It is crucial to lift the numbers of Aboriginal and Torres Strait Islander teachers and principals to help connect schools to communities, says Honnery.

The More Aboriginal and Torres Strait Islander Teachers Initiative (MATSITI), a four-year national program to increase numbers, which ended in 2015, saw an increase of 16.5 per cent. The program was discontinued by the previous government.

Principal of Cabbage Tree Island Public School and president of NATSIPA Dyonne Anderson, a proud Githabal woman, is disappointed that there is not a greater effort to train and recruit Aboriginal and Torres Strait Islander teachers and to support career progression to principal positions.

“We need to make sure we are visible in schools, particularly those with high Aboriginal and Torres Strait Islander populations, so that our communities and the wider community can experience our passion, commitment and perspective. That’s how we are going to end up having a better Australia,” says Anderson.

“There are great benefits for our education system investing in us. There’s always been a great need to make sure that we are represented and have a voice because we have the solutions and alternative viewpoints to be able to deal with some of the challenges we face with our children.”

Anderson says research data highlights that educational leaders are increasingly feeling “culturally unsafe” and are subject to racist abuse – behaviour is also of concern.

“We have to acknowledge it and have a way to address it,” she says. “It can’t be the dominant culture that continues to come up with determining whether an incident is racist, and then come up with a solution. It just doesn’t make sense. We’re never going to have any success for First Nations people when the dominant culture determines the whole process and the outcome."

If you’ve never experienced racism, how can you assess someone’s experience and deliver a fair and unbiased outcome?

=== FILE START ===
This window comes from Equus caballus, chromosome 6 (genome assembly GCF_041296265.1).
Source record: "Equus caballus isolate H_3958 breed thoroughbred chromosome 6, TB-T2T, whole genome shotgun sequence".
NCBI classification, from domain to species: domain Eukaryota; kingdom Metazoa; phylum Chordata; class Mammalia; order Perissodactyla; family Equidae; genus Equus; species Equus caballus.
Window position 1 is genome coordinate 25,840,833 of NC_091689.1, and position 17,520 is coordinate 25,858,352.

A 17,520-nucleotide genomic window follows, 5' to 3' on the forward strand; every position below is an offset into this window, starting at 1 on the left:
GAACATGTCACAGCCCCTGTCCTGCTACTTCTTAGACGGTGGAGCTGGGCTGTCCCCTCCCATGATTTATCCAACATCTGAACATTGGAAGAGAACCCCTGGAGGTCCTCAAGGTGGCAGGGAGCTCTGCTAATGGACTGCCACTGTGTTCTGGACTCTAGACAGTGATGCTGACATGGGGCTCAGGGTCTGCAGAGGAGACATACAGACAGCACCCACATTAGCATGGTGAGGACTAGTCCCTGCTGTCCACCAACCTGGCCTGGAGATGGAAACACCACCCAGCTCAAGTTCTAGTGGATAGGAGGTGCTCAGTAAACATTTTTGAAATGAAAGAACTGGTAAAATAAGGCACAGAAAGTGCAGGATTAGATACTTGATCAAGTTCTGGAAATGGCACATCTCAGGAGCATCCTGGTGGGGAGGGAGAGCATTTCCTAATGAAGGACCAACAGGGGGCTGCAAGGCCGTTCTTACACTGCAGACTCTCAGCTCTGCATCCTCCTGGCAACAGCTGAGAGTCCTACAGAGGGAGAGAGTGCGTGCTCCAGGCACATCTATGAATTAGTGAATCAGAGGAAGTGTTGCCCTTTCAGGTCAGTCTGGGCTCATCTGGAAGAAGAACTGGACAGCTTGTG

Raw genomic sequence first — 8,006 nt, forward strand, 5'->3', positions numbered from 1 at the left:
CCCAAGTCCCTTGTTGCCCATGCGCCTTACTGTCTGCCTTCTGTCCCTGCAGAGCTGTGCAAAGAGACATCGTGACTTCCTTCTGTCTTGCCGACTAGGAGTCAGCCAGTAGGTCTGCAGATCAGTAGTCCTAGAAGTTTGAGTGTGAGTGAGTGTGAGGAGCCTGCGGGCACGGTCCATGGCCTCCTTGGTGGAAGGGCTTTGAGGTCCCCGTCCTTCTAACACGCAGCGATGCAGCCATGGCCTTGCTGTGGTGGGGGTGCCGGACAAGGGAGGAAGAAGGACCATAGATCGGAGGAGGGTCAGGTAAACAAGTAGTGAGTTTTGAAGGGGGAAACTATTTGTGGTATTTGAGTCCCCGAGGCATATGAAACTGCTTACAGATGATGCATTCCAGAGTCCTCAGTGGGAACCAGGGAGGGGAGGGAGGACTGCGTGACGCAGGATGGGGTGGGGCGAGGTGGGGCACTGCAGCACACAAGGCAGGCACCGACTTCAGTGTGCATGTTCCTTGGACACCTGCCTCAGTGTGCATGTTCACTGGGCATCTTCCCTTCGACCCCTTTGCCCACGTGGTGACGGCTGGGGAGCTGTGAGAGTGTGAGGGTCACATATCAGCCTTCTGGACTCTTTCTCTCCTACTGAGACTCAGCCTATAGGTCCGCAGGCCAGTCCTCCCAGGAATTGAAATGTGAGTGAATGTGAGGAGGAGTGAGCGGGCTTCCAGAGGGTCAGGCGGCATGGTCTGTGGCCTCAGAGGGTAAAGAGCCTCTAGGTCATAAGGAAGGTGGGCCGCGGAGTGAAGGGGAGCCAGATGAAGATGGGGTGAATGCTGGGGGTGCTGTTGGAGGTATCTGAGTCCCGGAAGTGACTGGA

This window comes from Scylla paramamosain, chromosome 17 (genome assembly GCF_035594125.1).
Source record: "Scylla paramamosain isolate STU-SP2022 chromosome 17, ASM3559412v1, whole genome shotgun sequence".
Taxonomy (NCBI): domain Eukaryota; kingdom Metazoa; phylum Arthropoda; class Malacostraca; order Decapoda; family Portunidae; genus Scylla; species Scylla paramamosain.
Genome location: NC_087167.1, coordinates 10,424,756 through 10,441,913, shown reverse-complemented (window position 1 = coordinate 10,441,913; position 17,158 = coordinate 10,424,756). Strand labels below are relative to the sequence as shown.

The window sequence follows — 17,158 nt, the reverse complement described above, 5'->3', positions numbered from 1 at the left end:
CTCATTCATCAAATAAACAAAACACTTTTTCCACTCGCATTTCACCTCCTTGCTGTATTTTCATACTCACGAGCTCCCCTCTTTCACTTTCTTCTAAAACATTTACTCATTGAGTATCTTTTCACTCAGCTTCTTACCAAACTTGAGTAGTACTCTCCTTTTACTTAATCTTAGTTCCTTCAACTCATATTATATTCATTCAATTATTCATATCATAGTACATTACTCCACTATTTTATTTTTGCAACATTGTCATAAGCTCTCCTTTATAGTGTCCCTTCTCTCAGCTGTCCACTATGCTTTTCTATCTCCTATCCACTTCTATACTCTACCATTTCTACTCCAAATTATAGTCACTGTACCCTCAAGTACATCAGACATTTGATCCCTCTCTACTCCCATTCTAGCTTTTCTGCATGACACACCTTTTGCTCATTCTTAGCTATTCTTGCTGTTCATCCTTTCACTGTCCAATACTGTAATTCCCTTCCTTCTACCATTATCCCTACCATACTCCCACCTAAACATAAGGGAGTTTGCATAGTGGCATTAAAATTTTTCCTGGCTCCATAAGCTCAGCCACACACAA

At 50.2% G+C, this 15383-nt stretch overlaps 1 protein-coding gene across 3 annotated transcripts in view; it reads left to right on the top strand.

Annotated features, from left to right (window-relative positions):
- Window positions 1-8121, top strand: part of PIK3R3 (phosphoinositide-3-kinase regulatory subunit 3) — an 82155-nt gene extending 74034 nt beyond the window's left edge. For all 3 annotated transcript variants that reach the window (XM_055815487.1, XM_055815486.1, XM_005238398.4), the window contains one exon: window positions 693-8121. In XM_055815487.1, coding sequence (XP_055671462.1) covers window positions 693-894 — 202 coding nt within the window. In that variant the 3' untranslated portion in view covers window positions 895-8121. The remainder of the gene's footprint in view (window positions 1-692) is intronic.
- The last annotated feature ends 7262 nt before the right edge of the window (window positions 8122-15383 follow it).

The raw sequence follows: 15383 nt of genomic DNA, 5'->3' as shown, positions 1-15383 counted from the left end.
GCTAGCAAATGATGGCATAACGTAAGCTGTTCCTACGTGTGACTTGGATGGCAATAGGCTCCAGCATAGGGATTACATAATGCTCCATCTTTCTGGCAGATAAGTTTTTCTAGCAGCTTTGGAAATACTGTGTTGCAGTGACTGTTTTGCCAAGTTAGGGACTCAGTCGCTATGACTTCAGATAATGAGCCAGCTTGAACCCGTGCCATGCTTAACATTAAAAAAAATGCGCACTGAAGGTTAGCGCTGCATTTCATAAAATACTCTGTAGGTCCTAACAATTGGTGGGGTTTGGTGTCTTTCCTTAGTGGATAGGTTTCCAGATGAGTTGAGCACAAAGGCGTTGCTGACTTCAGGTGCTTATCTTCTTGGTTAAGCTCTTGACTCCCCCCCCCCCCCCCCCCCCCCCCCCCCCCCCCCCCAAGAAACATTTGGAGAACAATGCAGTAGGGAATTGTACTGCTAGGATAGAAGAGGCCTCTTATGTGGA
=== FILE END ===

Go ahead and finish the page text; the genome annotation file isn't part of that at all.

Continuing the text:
“We’ve got to get our foundations right and then we can actually benefit from the additional strengths, insight, knowledge, 60,000-plus years of connection to Country to culture that that can bring to our schools,” Anderson says.

By Tracey Evans

This article was originally published in the Australian Educator, Winter 2023

The community campaign

A community campaign to support a yes vote in the referendum is underway, fuelled by public donations.

The campaign, which provides a comprehensive explanation of the referendum and a host of resources, offers ways to become involved through volunteering or donating.

Source: yes23.com.au

What is the Voice to parliament?

The Voice will be an advisory body, which would make representations to the federal parliament and executive government on Aboriginal and Torres Strait Islander matters.

It will:

  • be chosen by Aboriginal and Torres Strait Islander people based on the wishes of local communities
  • be representative of Aboriginal and Torres Strait Islander communities, gender balanced and include youth
  • be empowering, community-led, inclusive, respectful and culturally informed
  • be accountable and transparent
  • work alongside existing organisations and traditional structures
  • not have a program delivery function
  • not have veto power.
  • Source: voice.gov.au


    Federal government information : voice.gov.au

    Community campaign : yes23.com.au

    Unions for Yes campaign : tinyurl.com/y8nn3d3y